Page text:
The extension of the revolution is funda­mentally a political task. The CWO casti­gate the ICC for stressing that the politi­cal tasks of the revolution precede and precondition the economic programme of the proletariat. For them these two phases are simultaneous. “At no stage in the re­alization of communism can the political tasks be separated from the economic: both must be carried out simultaneously...” (Platform of the CWO). Unfortunately, this position reveals a fundamental misunder­standing of the very nature of the prole­tarian revolution. As an exploited, prop­ertyless class, the working class cannot have any economic basis upon which to safe­guard its revolution. The only guarantees the revolution of the proletariat can have are essentially political ones: the capacity of the class to organize itself and to consciously struggle for its goals. The proletariat cannot win a position of stren­gth ‘within’ capitalism by gradually taking over industry and then grabbing political power: first it must smash the political apparatus of the bourgeoisie, establish its political domination over society, and then struggle for the realization of its social programme: the construction of a classless society. The CWO appear to agree that the proletariat must first seize political power before being able to transform the relations of production, because they denounce ‘self-management’ as a capitalist mystification. This is all well and good; but the CWO’s defence of this principle seems to stop at national frontiers. For them, once the proletariat has seized power in one country, the political and economic tasks suddenly become simultaneous, and communist social relations can be built within the framework of a still capitalist world market! But the capitalist economy is a world economy, and the proletariat is a world class. That means that the mini­mum precondition for the creation of commu­nist social relations is the conquest of power by the proletariat on a world scale. Contrary to the CWO’s assertion (RP, no.4, p.34), isolated proletarian bastions cannot be “made safe for communism” by a series of economic measures. The only way the revolution can be “made safe” is through the political self-activity of a class which is consciously striving to impose its power throughout the world. There is absolutely nothing else for the class to fall back on; which is why the Russian Revolution could not leave the class any so-called ‘material gains’ despite the falsifications of the Trotskyists to the contrary.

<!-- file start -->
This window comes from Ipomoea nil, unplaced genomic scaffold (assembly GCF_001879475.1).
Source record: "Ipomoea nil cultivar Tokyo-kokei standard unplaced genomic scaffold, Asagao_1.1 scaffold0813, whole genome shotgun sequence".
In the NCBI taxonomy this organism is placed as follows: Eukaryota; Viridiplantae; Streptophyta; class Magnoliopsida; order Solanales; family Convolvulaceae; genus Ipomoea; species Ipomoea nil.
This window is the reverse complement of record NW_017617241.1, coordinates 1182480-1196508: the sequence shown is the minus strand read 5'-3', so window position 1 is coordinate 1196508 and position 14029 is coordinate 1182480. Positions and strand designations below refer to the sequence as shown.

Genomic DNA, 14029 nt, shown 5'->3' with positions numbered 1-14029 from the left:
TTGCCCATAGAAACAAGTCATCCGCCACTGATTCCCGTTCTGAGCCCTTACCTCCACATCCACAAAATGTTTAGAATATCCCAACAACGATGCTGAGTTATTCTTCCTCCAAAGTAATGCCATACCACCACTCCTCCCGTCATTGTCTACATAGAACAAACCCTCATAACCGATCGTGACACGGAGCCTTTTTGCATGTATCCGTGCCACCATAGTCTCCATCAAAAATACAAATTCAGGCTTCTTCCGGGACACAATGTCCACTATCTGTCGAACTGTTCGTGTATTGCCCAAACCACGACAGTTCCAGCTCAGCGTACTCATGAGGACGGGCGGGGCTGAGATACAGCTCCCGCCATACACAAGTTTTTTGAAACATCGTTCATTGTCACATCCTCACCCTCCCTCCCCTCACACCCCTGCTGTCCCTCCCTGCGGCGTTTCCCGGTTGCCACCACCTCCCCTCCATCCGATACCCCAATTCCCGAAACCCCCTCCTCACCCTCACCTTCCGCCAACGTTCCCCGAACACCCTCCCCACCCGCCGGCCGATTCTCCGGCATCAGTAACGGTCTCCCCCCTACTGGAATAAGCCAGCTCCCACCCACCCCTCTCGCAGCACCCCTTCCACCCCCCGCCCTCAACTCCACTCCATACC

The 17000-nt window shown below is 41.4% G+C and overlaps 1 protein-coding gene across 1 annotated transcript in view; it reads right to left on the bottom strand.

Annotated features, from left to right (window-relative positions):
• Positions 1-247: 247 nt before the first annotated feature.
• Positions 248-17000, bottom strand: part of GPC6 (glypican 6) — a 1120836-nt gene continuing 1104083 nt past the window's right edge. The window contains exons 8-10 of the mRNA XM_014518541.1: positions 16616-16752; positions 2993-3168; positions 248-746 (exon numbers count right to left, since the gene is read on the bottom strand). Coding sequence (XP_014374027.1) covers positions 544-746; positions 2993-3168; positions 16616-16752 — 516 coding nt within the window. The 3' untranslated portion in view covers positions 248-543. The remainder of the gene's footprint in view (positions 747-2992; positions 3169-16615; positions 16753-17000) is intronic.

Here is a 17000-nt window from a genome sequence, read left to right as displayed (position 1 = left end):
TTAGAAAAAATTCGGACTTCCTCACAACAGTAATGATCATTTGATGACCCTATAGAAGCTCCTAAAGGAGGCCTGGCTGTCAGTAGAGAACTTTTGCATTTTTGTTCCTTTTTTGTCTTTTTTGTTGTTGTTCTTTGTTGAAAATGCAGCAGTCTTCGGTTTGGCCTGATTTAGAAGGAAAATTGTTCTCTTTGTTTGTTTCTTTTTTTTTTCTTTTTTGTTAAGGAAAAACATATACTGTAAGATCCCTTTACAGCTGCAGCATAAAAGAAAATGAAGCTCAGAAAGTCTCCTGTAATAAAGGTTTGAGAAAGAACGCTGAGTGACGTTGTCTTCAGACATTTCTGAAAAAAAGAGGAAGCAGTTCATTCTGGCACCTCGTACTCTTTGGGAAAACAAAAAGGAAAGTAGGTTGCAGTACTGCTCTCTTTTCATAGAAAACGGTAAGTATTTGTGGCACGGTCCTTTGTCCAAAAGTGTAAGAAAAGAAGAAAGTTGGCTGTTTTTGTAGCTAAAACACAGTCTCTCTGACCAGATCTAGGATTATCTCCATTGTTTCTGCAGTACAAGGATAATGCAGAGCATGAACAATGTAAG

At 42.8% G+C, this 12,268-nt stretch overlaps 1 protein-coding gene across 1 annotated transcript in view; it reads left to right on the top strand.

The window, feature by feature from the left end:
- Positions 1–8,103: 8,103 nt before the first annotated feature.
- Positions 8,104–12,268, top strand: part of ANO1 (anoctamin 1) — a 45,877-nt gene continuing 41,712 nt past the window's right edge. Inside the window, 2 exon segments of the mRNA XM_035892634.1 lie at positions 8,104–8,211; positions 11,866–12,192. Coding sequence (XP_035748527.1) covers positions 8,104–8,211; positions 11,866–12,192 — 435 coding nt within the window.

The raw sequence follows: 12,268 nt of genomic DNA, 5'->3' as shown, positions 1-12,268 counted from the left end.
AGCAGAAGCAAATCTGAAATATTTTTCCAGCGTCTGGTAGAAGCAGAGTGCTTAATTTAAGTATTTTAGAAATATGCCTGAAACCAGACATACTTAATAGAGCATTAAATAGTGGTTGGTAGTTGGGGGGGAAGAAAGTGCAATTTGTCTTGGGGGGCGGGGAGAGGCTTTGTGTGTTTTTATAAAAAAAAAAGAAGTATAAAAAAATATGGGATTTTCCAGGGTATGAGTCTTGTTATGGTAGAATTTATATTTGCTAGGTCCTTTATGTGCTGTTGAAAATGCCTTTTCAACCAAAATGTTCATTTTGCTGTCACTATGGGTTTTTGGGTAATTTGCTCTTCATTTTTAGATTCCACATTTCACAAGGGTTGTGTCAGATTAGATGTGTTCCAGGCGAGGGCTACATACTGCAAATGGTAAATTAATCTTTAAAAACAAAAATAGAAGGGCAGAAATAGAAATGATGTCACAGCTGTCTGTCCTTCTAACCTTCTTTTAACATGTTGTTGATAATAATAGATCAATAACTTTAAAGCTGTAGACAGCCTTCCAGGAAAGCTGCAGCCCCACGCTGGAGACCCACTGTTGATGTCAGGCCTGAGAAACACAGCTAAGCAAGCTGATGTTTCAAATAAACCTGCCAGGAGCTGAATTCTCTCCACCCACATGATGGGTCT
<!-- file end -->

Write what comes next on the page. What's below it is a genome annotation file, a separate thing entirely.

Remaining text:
However, a lingering wish to find some kind of economic guarantee has indeed led the CWO into presenting a picture of the Russian Revolution which does not escape many of the assumptions of Trotskyism, which in turn are the assumptions of the Bolshevik Party in decay. They thus present a completely distorted picture of Russia in the years 1917-1921. The fact that under the pressure of economic isolation and collapse the Soviet state was pushed into the suspension of wage and monetary forms (the War Communism period) is seen as a “step towards the disbanding of capitalism and the beginnings of communist construc­tion” (RP, no.4, p.13). Here we see the confusions of the CWO spelled out in a nutshell. For them War Communism was indeed ‘communism’ in some form; this is underlined by the fact that they insist that capitalism was restored in Russia in 1921 (RP, no.4, p.25).

Someone who never vacillated in his support for the Bolsheviks, Victor Serge, had this to say about War Communism: